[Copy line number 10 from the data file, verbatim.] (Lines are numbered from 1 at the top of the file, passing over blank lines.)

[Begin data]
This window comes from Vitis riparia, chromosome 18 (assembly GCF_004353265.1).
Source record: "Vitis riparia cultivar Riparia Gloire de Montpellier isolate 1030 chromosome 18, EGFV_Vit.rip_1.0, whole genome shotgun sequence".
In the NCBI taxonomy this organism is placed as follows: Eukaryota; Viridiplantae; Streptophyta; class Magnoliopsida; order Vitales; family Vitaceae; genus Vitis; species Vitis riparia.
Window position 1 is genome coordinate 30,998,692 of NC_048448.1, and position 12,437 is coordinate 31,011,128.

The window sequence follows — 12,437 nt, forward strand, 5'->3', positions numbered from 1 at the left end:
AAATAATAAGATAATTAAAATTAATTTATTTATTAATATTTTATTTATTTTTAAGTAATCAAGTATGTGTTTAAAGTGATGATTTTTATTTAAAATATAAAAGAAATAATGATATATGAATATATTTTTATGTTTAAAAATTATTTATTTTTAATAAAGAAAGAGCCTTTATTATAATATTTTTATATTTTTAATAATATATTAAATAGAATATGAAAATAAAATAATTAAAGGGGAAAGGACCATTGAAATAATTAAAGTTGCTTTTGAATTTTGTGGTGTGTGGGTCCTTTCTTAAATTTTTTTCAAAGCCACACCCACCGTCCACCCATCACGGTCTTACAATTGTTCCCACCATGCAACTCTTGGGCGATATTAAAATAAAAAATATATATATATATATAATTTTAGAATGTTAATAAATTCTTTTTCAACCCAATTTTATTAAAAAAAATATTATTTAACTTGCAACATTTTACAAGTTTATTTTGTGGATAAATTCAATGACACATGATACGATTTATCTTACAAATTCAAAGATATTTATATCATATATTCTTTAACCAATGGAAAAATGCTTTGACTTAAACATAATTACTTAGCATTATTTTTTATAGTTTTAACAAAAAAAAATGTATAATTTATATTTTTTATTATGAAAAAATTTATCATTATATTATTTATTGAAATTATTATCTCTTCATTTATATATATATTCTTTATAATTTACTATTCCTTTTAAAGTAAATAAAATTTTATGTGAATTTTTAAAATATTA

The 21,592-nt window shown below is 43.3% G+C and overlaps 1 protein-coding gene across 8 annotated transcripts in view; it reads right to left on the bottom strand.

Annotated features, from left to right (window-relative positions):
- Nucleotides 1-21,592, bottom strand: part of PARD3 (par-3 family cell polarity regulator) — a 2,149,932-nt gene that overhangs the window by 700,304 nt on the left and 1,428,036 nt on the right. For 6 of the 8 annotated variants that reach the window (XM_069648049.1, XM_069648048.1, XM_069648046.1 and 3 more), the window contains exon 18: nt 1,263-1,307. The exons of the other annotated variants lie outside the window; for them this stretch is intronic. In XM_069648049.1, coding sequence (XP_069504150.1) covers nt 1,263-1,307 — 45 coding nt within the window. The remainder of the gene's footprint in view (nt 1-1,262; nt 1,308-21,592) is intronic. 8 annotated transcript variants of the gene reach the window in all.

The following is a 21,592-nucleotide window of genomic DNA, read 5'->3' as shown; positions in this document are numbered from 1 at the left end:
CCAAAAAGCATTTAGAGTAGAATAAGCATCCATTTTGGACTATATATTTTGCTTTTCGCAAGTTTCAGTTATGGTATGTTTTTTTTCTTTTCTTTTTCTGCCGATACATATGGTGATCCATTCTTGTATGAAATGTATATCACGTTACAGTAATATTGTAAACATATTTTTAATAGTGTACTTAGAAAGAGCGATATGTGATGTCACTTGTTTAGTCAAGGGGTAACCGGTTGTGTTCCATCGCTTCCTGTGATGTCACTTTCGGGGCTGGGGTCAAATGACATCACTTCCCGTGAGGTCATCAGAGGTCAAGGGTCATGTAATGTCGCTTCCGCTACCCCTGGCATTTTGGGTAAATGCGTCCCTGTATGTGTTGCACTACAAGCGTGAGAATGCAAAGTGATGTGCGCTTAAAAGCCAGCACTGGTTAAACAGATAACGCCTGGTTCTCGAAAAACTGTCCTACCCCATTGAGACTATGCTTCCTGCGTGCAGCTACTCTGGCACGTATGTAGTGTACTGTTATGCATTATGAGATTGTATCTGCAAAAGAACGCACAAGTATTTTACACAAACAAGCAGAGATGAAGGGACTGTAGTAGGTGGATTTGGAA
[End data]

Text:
The following is a 21,592-nucleotide window of genomic DNA, read 5'->3' as shown; positions in this document are numbered from 1 at the left end: